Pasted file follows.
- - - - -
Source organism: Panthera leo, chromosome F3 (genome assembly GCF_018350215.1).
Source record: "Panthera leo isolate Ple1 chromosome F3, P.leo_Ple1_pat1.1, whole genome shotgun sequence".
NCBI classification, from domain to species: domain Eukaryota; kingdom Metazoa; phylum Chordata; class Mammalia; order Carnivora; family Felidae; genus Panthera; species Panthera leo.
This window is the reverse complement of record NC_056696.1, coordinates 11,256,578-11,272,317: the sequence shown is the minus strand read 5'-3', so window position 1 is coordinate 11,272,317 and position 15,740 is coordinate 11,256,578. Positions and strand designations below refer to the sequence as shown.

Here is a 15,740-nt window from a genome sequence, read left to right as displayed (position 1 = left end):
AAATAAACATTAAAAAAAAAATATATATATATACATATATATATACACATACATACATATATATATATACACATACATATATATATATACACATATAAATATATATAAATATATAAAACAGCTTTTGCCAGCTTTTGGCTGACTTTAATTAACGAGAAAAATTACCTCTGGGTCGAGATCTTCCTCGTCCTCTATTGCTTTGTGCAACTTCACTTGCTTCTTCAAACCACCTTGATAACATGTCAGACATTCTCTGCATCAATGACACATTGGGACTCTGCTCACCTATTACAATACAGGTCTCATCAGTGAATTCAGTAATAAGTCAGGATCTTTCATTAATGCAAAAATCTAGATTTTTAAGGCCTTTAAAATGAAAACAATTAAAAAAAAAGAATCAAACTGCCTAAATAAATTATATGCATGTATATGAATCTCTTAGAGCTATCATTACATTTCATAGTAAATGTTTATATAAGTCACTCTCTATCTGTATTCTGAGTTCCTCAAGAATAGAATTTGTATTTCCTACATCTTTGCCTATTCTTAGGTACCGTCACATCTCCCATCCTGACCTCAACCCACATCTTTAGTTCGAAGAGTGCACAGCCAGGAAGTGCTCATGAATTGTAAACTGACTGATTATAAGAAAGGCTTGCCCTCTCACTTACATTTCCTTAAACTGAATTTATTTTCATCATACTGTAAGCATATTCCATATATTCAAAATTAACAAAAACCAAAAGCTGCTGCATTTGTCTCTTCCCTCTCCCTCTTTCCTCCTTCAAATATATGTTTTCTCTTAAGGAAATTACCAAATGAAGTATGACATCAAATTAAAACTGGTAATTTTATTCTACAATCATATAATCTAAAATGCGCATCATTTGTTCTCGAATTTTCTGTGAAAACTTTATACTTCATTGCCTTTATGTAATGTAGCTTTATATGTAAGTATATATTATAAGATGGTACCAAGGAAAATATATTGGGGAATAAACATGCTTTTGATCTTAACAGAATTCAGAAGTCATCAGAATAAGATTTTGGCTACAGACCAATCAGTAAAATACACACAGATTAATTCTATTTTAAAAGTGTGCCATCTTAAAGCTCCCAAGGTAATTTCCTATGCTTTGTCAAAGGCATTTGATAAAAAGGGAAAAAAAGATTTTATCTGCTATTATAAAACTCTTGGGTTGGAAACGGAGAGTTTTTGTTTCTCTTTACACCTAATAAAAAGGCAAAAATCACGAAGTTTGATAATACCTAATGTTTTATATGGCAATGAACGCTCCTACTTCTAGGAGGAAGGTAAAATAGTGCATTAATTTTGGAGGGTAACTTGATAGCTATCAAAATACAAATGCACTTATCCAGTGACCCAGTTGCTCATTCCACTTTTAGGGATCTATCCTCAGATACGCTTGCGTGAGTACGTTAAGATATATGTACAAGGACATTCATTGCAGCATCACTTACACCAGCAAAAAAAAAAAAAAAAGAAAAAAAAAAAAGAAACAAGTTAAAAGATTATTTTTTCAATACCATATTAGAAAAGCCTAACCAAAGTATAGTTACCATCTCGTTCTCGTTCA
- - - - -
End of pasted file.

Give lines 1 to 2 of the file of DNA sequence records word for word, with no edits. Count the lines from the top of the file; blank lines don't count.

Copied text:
Source organism: Panthera leo, chromosome F3 (genome assembly GCF_018350215.1).
Source record: "Panthera leo isolate Ple1 chromosome F3, P.leo_Ple1_pat1.1, whole genome shotgun sequence".